"When I think back, I wish we'd never come to Sarnia," says resident
Jean Simpson in the opening of Pamela Calvert's 2007 documentary, "The
"My dad had a choice at the time, but they
thought Sarnia was Imperial Oil, they thought wow, this is a big oil
city - and it was, there was a lot of work here. When we got off the
train down at the station, and they took us down to where we lived in
Bluewater, my mother couldn't get over it, she said it was just so
beautiful, it was like a fairyland. Then when you woke up the next
morning, the stink from the plants was enough to knock you over. It was
terrible. But she always thought with the lights at night it looked like
The fairyland turned out to be a long-term
ecological and medical nightmare for the workers in Sarnia's Chemical
Valley and for the Aamjiwnaang First Nation (Chippewa), which is
bordered on three sides by petrochemical plants.
The Blue Water
Sierra Club and St. Clair County Community College's Green Team
sponsored the screening of the movie in SC4's Fine Arts Auditorium last
Stunning data emerging from Aamjiwnaang First Nation in
Sarnia in 2004 sparked Calvert's interest in making the movie. For more
than a decade, beginning in 1993, Aamjiwnaang women had been giving
birth to girls at a rate of 2:1 times more than boys. The standard ratio
is 105 boys born for every 100 girls. Researchers suspected the sex
disparity in births and high cancer rate in the area were linked to
pervasive chemicals in the Valley known as endocrine disruptors, which
cause disorders in the messages delivered by the reproductive hormones
that guide human development.
This is one of very few pieces of
hard evidence in the film. Among the others: 39 percent of Aamjiwnaang
women experience miscarriages or stillbirths compared to the Canadian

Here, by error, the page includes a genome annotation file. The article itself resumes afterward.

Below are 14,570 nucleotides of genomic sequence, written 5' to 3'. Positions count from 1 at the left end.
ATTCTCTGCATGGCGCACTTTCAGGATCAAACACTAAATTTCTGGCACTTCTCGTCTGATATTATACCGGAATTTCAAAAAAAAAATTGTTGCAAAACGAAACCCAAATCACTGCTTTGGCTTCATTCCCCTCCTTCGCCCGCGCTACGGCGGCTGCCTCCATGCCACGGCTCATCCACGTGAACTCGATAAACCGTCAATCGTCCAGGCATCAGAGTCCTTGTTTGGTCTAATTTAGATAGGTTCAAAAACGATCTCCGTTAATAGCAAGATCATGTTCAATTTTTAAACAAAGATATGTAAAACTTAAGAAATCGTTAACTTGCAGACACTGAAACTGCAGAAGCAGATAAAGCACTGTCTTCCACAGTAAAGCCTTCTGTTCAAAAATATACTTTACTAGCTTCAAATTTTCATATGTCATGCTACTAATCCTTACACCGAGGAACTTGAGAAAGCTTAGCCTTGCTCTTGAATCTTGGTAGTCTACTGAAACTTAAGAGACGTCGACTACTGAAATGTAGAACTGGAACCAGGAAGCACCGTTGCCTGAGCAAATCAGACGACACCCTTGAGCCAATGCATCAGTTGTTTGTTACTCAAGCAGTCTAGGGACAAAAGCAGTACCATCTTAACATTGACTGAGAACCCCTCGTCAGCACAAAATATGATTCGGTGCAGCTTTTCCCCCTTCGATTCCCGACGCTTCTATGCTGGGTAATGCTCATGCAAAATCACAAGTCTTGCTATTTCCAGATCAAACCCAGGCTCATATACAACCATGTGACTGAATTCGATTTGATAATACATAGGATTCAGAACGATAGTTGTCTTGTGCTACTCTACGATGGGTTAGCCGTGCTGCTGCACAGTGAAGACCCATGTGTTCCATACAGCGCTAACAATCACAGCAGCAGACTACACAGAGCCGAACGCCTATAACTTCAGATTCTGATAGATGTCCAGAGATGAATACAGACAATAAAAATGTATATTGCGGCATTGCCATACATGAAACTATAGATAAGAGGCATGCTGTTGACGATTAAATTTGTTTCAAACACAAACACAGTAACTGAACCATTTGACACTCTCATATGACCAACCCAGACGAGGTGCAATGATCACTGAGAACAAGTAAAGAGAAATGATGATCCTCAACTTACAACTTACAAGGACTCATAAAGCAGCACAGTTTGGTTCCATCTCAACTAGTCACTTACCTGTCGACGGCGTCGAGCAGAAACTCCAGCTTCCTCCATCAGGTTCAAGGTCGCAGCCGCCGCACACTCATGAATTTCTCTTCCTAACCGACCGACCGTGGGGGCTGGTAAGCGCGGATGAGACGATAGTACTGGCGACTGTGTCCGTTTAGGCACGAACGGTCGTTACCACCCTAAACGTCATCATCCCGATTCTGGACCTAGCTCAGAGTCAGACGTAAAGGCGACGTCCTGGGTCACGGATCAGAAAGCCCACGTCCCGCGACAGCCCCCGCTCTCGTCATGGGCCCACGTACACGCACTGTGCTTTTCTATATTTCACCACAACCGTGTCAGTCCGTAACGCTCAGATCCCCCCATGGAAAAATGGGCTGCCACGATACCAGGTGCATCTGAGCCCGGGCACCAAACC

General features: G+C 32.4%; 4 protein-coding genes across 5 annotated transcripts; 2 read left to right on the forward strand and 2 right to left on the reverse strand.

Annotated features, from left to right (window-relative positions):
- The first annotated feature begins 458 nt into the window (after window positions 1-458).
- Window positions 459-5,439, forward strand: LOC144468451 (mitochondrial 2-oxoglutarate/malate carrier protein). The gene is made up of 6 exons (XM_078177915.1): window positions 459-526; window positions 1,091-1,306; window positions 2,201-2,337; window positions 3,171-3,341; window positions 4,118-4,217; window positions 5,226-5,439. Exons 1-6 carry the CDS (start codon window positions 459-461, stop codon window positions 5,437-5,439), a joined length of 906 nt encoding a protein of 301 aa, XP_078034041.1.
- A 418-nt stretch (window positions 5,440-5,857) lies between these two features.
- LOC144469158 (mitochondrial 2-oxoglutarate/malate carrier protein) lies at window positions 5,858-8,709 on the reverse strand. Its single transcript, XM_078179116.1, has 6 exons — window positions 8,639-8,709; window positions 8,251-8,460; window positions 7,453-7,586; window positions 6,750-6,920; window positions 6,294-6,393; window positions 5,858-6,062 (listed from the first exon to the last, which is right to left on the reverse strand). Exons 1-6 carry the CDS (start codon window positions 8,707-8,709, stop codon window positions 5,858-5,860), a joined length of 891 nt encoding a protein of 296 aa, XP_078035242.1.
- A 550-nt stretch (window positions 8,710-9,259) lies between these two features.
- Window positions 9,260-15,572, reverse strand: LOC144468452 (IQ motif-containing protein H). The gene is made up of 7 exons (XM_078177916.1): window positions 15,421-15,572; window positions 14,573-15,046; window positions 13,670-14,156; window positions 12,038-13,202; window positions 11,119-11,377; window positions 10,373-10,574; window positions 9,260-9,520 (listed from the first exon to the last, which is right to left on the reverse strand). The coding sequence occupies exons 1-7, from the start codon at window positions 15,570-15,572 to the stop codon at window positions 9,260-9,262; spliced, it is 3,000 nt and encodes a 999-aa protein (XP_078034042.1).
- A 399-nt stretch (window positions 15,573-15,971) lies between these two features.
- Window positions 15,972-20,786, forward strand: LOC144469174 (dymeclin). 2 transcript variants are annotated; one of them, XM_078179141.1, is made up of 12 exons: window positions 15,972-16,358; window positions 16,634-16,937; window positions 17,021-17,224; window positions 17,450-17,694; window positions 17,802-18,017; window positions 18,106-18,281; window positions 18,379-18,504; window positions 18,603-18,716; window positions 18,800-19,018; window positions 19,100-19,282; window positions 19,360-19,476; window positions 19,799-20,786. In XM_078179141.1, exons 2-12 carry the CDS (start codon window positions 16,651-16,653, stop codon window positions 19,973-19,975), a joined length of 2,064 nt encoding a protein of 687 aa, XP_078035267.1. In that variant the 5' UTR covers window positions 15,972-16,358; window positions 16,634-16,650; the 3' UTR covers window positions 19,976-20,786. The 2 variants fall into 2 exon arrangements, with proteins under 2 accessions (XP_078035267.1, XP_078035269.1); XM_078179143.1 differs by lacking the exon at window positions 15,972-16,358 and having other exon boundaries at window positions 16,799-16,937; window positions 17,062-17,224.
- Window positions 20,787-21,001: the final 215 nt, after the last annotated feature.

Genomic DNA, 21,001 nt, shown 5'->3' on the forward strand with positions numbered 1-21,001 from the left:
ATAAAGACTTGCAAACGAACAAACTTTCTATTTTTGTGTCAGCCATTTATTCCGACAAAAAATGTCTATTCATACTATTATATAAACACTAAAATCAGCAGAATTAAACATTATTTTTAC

average of 25 percent. Twenty-three percent of Aamjiwnaang children have
learning disabilities compared to 4 percent of the general Canadian
population. One Aamjiwnaang woman in the movie, Sandy Kinert, had the
highest amount of toxins in her body of any Canadian in the
Environmental Defence 2006 national study of 68 toxins. The study found
30 carcinogens and 31 reproductive/developmental toxins in her blood and
urine. Her granddaughter, 14, had 12 hormone disruptors and 17
reproductive toxins in her body.
"The city has already lost a
generation of men to workplace-related cancers," said Calvert in an
online interview about the film. "Now the women are discovering a
reproductive time bomb - because of their own exposure to a cluster of
hormone-mimicking chemicals called 'endocrine disruptors,' the next
generation may be at risk."
Instead of numbers, the film tells
the story of Sarnia residents, especially women, white and Indian,
spearheading a movement to clean up the local environment, stop the
building of future petrochemical plants and to embark on a systematic
study of the impact of Chemical Valley on residents and workers.
one horrific scene, a woman takes two frozen puppies out of her freezer
that died of respiratory problems after her dog, who played in the
nearby woods and presumably drank from a contaminated creek, was in
labor 14 hours. One was born without ears, fur and eyes and had feet
"I'm waiting for someone, maybe from Guelph
University, to come and analyze them," she says, putting them back in
their freezer bag. "Are our grandchildren going to be playing in that
Calvert's focus on stories instead of data gives her
movie a power it wouldn't have otherwise possessed. It also underlines
the importance of "the precautionary principle," outlined by Dr.
Margaret Keith, former occupational health research coordinator of
Ontario Health Clinics for Ontario Workers, Inc. of Sarnia-Lambton, who
participated in the panel discussion following the screening. The idea
is that when human and environmental welfare is at stake, protective
action should take precedence over ironclad scientific proof. The
precautionary principle shifts the burden of proof to people or
corporations embarking on the threatening action, not on the potential
victims of the action.
"I think we already have enough evidence,"
said Keith. "It's a public health issue. I don't know why we need a